Microsoft is to crack down on users running pirated versions of its operating system. While the company will still allow users to download security fixes, their options will be limited in the future. There are fears it could leave many extra computers open to attack if not all fixes are distributed and downloaded by most users.
The company's new authentication system - Windows Genuine Advantage - is due to be in place by the middle of the year. The program requires users to prove they have an authentic copy before they can obtain updates. Pirated copies will still be able to download security fixes, but only if the systems are set to do so automatically.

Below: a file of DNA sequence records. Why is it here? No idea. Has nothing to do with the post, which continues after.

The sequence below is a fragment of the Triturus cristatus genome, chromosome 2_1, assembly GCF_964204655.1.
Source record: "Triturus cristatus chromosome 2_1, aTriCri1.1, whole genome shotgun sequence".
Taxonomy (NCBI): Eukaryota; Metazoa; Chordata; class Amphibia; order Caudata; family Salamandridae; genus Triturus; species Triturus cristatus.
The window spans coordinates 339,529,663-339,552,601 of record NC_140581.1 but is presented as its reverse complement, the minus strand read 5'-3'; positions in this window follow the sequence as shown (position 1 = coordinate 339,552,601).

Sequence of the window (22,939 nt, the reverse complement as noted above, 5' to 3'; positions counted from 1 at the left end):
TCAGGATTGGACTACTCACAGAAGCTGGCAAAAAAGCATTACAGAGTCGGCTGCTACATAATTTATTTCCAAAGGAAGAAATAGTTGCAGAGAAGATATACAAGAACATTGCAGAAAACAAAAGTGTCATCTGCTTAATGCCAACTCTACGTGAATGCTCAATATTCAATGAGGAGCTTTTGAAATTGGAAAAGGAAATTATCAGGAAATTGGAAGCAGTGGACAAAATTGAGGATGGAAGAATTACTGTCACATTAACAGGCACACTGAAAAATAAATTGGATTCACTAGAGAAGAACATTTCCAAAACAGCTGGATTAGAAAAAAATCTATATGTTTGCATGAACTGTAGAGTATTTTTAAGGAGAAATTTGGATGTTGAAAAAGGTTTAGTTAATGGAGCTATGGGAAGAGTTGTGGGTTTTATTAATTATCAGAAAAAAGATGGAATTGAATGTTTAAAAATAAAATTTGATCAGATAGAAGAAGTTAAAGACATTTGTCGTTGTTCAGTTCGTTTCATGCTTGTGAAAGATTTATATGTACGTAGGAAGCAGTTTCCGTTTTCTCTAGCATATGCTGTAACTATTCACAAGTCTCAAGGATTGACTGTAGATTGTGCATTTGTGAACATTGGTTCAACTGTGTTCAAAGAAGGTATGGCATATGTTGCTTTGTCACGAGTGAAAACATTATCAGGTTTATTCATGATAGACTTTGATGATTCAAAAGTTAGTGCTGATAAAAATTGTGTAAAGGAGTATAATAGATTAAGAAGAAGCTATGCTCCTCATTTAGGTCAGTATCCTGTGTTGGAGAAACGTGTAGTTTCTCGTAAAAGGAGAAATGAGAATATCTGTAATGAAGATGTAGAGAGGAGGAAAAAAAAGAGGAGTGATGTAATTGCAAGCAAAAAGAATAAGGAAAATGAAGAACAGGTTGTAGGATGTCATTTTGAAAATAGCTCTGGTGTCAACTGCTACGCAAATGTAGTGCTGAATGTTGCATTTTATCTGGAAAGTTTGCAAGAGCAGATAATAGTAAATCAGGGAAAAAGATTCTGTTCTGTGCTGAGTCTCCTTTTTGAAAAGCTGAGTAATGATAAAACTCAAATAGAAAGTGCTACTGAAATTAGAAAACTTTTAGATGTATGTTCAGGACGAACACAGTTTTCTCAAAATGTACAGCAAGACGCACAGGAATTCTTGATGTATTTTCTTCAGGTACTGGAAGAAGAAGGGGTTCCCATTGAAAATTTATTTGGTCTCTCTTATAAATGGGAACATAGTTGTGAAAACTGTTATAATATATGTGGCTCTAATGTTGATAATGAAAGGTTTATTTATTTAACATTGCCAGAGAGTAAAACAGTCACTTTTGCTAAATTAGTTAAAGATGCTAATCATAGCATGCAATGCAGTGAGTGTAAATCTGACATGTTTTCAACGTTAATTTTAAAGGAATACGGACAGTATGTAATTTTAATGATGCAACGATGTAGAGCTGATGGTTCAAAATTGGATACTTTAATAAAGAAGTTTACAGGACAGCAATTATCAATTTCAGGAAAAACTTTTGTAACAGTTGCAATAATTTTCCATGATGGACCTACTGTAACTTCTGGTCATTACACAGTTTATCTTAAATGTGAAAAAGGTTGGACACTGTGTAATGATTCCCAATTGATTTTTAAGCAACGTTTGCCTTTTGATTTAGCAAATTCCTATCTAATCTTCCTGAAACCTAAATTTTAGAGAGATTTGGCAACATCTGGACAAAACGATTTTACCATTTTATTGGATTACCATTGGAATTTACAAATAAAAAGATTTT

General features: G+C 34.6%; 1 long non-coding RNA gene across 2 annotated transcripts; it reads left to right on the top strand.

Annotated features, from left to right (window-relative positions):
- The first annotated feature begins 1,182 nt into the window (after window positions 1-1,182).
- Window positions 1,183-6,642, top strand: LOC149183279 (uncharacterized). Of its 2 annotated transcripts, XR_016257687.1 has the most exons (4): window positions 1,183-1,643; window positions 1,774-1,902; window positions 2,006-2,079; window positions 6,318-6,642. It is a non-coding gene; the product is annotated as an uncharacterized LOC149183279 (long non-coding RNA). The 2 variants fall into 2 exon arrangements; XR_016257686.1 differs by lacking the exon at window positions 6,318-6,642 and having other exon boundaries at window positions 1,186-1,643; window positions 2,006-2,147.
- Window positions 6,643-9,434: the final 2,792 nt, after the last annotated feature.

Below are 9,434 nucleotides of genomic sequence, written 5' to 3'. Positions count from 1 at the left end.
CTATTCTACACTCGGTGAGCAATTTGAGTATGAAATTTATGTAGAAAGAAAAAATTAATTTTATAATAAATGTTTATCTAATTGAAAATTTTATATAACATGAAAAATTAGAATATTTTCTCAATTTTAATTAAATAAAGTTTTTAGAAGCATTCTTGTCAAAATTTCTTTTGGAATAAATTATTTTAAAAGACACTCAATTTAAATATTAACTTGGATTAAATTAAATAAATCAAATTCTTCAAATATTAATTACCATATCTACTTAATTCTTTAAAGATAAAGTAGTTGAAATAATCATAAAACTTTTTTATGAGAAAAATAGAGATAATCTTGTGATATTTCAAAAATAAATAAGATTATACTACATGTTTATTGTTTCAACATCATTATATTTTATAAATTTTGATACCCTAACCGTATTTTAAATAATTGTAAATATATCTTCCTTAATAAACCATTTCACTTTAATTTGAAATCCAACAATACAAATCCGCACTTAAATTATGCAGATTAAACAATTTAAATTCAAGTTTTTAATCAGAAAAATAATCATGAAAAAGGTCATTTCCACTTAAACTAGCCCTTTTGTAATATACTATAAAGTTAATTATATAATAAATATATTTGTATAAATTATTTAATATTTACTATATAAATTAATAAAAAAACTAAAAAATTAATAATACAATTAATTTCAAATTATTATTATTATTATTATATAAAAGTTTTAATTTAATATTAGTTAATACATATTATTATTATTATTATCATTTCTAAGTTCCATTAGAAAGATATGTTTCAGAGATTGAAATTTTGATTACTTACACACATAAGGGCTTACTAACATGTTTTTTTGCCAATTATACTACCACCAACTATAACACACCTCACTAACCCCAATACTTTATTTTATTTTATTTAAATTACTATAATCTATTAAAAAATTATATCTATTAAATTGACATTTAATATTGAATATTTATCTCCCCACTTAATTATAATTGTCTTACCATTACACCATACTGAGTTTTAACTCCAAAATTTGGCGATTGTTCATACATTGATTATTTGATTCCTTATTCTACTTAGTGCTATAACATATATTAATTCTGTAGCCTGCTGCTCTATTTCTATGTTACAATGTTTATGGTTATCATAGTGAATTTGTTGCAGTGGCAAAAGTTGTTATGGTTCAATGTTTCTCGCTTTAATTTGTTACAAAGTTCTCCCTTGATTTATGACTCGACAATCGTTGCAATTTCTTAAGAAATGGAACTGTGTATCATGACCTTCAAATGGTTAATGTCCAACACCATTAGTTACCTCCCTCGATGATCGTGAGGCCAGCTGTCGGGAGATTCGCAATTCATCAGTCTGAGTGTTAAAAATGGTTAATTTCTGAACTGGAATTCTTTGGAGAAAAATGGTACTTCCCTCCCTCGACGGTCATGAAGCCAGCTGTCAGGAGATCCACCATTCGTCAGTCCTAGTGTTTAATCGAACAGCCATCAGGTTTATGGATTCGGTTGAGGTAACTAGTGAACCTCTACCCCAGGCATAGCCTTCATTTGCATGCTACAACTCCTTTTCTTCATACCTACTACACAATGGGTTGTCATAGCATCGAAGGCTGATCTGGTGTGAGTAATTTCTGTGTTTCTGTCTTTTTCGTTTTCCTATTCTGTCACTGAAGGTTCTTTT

Microsoft insists it doesn't have any plans to make sure automatic update users are genuine - the checks will only be carried out on those manually visiting the Windows Update site. Russ Cooper, a senior scientist with Cybertrust Inc, warned that he eventually expected Microsoft to cut off access to all fixes for pirated copies. "The reality is that shareholders of Microsoft would like to see them get all the money they are owed," he said.
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